Managing the Emotional Toll of Multiple Sclerosis
Dealing with the physical limitations of multiple sclerosis (MS) is an arduous task. The changing symptoms influence everything from your walking, strength, energy levels, sleeping patterns, speech and ability to eat and drink. You can never be sure what your MS has in store for you.
As difficult as your physical symptoms are, the emotional impact of MS can seem worse. At times with the physical, there is a comfort or sense of security in the notion that others can see your experience and understand how MS influences you. The emotional symptoms do not share the same tangible quality. They are more dependent on your ability to notice and identify them. This can lead to self-doubt as your begin to question yourself and conflict with others as they begin to questions you.
MS mental health impacts span a wide range, as they are both a direct and indirect result of the disease. Typically, people with MS report feelings of:
- Depression – Those with MS experience depression and its symptoms much more than those who do not. Withdrawal from activities, feelings of worthlessness and helplessness, changes in eating and sleep patterns, increased thoughts of suicide or death, low energy levels and sex drive, and difficulty concentrating are all associated with both depression and with MS.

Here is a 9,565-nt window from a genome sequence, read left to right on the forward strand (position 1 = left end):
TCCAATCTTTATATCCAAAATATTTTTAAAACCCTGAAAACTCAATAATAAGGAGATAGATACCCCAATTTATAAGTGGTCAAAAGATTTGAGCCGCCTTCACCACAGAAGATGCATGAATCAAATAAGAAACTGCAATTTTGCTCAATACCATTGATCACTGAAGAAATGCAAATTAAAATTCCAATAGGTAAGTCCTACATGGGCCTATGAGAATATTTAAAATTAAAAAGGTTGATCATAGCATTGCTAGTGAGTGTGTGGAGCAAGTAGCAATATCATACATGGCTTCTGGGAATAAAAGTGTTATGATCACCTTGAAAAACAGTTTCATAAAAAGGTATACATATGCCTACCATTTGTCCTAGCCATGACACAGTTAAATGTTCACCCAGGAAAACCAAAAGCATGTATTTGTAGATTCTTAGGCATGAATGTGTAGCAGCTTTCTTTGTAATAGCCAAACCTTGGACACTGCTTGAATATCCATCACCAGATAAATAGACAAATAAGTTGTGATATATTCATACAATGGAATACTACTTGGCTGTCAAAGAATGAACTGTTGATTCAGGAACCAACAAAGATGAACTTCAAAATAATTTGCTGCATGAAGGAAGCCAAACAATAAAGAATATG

- Grief and Anger – Those with MS will most likely grieve over their diagnosis, the loss of their previously healthy life, and the potential loss of future dreams. Some are not able to move past the anger stage of the grief process.
- Anxiety – MS is a highly unpredictable disease that progresses at various rates over time. It is uncertain how someone with MS will feel from one day to the next or even later in the same day. Not knowing what to expect can lead to increased feelings of anxiety or stress.
- Mood Swings – The extreme mood swings experienced by some people with MS are often referred to as emotional lability. This moodiness is as unpredictable as MS itself. There are typically no triggers associated with these extreme changes in mood.
- Pseudobulbar Affect – Also known as PBA, this condition causes uncontrollable bouts of laughing or crying. Like mood swings, these are not triggered by any events so it is unknown exactly why MS sufferers experience this effect, but it is thought to be connected to the damage in the brain MS causes.
Although these impacts may seem far-reaching and overwhelming, good treatment solutions exist for each.
Often in therapy, clients and therapists spend considerable time unearthing the origins and causes of the symptoms. Hoever, with with MS this is not necessarily a valuable use of time or energy, because it is impossible to know the origin. Grief, depression and physiological changes can all result in the same symptoms. Instead, daily management is the most important gosl. Look at your symptoms individually to find effective solutions for each.